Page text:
Dental veneers Liverpool are considered one of the fastest and most effective cosmetic procedures performed in the local dental clinic, resulting in radical changes almost immediately, as the laminates are more than capable of covering staining and chipping. By carefully arranging the veneers, gaps in the smile can be closed, having a similar appearance to orthodontic treatment.
Dental laminates are thin pieces of composite porcelain polymer which are colour matched to your natural teeth, unless they are being applied as a complete set, in which case they give you the freedom to select whichever shade you desire. Most veneering procedures occur in multiple sessions. During the first appointments, measurements are taken as well as recording of tooth shade and translucency; this information is then sent to a dental laboratory where the veneers are created and a fitting session is booked to coincide with the delivery to the clinic.
Laminates are held in place with a UV cured bonding material, which works best when being applied to a textured surface. So, before the veneer is applied to the front of the tooth, it is etched with a dental drill; the goal is to form a good surface to adhere to whilst losing as little enamel as possible. Veneering techniques which were first pioneered in the 80s were quite destructive to the tooth surface and enamel, resulting in a dramatic thinning of the enamel at the front of the tooth. This was thought not to be an issue, as the veneer itself would act as a barrier against cavities. This turned out to be half true, as cavities started appearing at the edge of veneers and encroaching underneath them.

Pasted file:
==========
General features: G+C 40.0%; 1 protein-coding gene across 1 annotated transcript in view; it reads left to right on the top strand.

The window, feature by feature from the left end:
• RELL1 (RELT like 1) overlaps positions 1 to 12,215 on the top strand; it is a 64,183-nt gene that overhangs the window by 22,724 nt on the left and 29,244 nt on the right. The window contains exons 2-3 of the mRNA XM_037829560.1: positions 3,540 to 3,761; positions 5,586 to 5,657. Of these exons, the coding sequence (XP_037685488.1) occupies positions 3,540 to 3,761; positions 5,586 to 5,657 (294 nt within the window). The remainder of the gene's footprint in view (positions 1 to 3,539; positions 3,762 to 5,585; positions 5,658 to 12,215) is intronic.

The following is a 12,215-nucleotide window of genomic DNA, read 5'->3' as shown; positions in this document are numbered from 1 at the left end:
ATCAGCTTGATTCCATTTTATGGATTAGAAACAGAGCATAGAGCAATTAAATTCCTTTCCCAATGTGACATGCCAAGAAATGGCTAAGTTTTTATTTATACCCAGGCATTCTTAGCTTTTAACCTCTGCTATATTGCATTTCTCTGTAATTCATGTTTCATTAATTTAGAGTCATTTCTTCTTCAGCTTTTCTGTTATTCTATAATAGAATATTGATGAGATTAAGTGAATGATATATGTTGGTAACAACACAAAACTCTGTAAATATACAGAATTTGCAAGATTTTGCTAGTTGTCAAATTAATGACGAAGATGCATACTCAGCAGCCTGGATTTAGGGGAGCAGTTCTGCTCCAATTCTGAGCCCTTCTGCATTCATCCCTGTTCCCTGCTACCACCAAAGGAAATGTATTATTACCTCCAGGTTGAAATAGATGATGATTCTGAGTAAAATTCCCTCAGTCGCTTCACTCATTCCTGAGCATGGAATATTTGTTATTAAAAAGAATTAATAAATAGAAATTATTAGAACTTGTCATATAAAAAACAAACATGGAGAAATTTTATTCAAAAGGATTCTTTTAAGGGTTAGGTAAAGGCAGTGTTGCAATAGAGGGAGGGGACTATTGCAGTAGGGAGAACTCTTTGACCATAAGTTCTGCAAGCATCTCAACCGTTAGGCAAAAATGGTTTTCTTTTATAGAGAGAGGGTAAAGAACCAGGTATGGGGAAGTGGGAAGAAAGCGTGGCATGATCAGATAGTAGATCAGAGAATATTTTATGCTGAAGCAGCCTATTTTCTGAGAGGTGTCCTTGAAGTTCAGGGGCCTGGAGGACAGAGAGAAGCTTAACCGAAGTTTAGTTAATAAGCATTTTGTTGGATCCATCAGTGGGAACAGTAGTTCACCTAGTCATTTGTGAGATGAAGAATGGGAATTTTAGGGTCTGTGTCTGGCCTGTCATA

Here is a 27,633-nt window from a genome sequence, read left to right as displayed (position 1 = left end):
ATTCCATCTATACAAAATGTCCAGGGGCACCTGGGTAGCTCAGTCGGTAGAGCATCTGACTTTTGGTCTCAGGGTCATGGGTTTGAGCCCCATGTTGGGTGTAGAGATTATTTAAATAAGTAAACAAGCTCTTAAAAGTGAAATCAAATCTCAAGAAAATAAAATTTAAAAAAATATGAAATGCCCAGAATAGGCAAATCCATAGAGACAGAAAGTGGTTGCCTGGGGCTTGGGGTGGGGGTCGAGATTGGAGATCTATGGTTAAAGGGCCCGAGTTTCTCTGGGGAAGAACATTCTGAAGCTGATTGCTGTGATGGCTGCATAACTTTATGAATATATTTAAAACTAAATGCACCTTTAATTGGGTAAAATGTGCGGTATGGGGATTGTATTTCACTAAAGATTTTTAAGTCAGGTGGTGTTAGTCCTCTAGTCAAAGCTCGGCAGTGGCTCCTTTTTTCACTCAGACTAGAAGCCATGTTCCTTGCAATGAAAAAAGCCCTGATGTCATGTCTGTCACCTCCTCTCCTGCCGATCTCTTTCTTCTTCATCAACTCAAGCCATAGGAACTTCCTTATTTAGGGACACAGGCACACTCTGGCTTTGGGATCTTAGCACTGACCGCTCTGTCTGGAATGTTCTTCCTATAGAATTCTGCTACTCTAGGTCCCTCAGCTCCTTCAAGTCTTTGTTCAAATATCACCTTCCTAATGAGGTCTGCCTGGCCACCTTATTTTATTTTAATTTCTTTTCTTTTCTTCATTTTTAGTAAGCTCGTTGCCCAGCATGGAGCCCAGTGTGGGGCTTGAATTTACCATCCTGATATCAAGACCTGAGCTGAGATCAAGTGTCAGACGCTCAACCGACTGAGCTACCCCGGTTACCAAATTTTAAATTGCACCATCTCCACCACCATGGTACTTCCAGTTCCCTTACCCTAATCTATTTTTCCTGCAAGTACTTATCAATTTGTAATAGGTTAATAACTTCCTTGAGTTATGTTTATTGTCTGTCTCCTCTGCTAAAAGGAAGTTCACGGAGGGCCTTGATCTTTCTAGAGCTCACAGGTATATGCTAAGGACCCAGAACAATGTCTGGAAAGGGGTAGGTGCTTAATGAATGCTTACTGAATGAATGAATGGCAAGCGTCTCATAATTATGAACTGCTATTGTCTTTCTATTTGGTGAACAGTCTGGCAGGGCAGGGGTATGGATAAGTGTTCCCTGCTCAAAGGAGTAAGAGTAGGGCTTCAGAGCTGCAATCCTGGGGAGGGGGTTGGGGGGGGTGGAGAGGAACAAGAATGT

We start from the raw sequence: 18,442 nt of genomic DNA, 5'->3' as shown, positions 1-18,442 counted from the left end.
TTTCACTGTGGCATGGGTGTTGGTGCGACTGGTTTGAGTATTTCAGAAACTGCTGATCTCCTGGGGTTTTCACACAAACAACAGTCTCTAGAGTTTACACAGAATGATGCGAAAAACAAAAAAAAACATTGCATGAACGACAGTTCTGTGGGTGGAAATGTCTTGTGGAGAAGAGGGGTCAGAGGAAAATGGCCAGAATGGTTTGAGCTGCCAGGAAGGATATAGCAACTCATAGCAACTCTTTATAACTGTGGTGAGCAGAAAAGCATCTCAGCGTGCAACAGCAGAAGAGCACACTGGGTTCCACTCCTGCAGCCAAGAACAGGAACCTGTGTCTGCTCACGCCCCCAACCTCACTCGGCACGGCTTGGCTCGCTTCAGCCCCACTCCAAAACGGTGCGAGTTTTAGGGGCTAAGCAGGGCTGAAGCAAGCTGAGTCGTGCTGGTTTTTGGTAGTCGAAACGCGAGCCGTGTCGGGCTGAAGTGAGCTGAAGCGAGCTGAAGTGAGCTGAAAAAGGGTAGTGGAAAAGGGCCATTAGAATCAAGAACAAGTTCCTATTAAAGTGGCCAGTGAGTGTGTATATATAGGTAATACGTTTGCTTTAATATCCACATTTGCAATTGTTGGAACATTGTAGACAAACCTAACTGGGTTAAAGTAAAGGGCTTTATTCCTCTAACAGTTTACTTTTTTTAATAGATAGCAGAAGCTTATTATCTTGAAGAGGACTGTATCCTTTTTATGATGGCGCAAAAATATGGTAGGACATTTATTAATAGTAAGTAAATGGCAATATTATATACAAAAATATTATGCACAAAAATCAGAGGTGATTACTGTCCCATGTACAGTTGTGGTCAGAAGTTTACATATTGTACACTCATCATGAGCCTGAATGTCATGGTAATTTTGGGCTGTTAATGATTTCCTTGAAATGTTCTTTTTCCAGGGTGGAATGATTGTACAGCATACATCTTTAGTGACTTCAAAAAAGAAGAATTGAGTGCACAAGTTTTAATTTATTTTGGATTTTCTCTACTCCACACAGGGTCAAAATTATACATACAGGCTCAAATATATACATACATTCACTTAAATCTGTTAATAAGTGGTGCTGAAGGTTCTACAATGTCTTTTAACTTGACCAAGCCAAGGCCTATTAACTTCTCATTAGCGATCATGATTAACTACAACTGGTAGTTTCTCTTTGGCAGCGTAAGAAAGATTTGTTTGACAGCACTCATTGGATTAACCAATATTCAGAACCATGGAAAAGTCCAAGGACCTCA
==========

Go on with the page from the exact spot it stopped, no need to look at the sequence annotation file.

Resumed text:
If you have veneers, looking out for these subtle cavities will be one of your dentist’s priorities during your 6 month standard check-ups.
In situ composite veneering
During in situ composite veneering a UV cured resin is applied directly to the tooth, set and built up. The exact shade and translucency of the resin can be altered whilst they are mixed. The fully cured resin can then be shaped using a dental drill; this technique of creating laminates in situ (as in creating them in the patient’s mouth) reduces the treatment time by cutting out the need to send specifications to a dental laboratory and wait for the veneers to be assembled then delivered to the clinic. Its rapid turnover has made in situ composite bonding popular, but its effectiveness is heavily dependent on the competency and experience of the dentist. If you are going to pursue composite bonding, you should ask to see a portfolio of the dentist’s previous work.
All that glitters
Composite coverings can give an excellent aesthetic finish, but are not a medical procedure in the sense that they are not corrective of any potential underlying decay or structural issues with the tooth. It should not be considered an alternative to fillings and any underlying medical issues need to be resolved before pursuing laminates. They are rarely covered by dental insurance and many dental clinics offer payment schedules, with 0% credit options for those patients who wish to receive veneers In order to spread the costs.